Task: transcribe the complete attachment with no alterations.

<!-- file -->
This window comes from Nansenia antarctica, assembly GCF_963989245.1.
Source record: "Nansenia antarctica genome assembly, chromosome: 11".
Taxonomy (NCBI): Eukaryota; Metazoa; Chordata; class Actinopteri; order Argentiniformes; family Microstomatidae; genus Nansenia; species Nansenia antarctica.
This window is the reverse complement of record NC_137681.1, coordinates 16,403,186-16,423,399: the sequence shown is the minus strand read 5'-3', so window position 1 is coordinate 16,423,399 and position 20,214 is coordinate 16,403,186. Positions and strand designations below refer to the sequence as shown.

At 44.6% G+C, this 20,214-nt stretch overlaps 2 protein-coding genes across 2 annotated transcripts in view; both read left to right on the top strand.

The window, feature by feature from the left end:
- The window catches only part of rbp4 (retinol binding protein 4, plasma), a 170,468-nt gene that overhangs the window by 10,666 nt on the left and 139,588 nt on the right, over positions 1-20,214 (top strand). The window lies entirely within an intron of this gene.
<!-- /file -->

This window comes from Nansenia antarctica, assembly GCF_963989245.1.
Source record: "Nansenia antarctica genome assembly, chromosome: 11".
Taxonomy (NCBI): Eukaryota; Metazoa; Chordata; class Actinopteri; order Argentiniformes; family Microstomatidae; genus Nansenia; species Nansenia antarctica.
This window is the reverse complement of record NC_137681.1, coordinates 16,403,186-16,423,399: the sequence shown is the minus strand read 5'-3', so window position 1 is coordinate 16,423,399 and position 20,214 is coordinate 16,403,186. Positions and strand designations below refer to the sequence as shown.

At 44.6% G+C, this 20,214-nt stretch overlaps 2 protein-coding genes across 2 annotated transcripts in view; both read left to right on the top strand.

The window, feature by feature from the left end:
- The window catches only part of rbp4 (retinol binding protein 4, plasma), a 170,468-nt gene that overhangs the window by 10,666 nt on the left and 139,588 nt on the right, over positions 1-20,214 (top strand). The window lies entirely within an intron of this gene.